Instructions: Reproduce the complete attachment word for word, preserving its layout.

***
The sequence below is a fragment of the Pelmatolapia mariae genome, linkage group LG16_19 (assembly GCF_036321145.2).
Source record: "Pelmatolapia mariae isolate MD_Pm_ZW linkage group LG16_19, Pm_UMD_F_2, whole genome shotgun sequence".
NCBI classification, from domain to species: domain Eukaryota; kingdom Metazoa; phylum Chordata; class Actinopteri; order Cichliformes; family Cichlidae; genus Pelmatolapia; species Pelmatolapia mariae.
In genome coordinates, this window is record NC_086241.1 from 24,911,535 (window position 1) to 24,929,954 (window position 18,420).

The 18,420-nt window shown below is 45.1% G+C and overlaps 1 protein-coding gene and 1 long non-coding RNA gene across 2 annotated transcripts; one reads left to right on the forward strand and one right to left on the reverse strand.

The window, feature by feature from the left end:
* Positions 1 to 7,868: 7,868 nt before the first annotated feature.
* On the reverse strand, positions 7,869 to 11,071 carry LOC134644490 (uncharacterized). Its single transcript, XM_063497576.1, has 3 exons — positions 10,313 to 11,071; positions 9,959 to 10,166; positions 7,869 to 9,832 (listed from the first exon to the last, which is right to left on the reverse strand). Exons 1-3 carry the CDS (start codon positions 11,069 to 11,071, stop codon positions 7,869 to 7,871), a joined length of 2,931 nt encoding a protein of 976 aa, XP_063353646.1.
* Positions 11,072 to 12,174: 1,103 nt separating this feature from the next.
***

The sequence below is a fragment of the Pelmatolapia mariae genome, linkage group LG16_19 (assembly GCF_036321145.2).
Source record: "Pelmatolapia mariae isolate MD_Pm_ZW linkage group LG16_19, Pm_UMD_F_2, whole genome shotgun sequence".
NCBI classification, from domain to species: domain Eukaryota; kingdom Metazoa; phylum Chordata; class Actinopteri; order Cichliformes; family Cichlidae; genus Pelmatolapia; species Pelmatolapia mariae.
In genome coordinates, this window is record NC_086241.1 from 24,911,535 (window position 1) to 24,929,954 (window position 18,420).

The 18,420-nt window shown below is 45.1% G+C and overlaps 1 protein-coding gene and 1 long non-coding RNA gene across 2 annotated transcripts; one reads left to right on the forward strand and one right to left on the reverse strand.

The window, feature by feature from the left end:
* Positions 1 to 7,868: 7,868 nt before the first annotated feature.
* On the reverse strand, positions 7,869 to 11,071 carry LOC134644490 (uncharacterized). Its single transcript, XM_063497576.1, has 3 exons — positions 10,313 to 11,071; positions 9,959 to 10,166; positions 7,869 to 9,832 (listed from the first exon to the last, which is right to left on the reverse strand). Exons 1-3 carry the CDS (start codon positions 11,069 to 11,071, stop codon positions 7,869 to 7,871), a joined length of 2,931 nt encoding a protein of 976 aa, XP_063353646.1.
* Positions 11,072 to 12,174: 1,103 nt separating this feature from the next.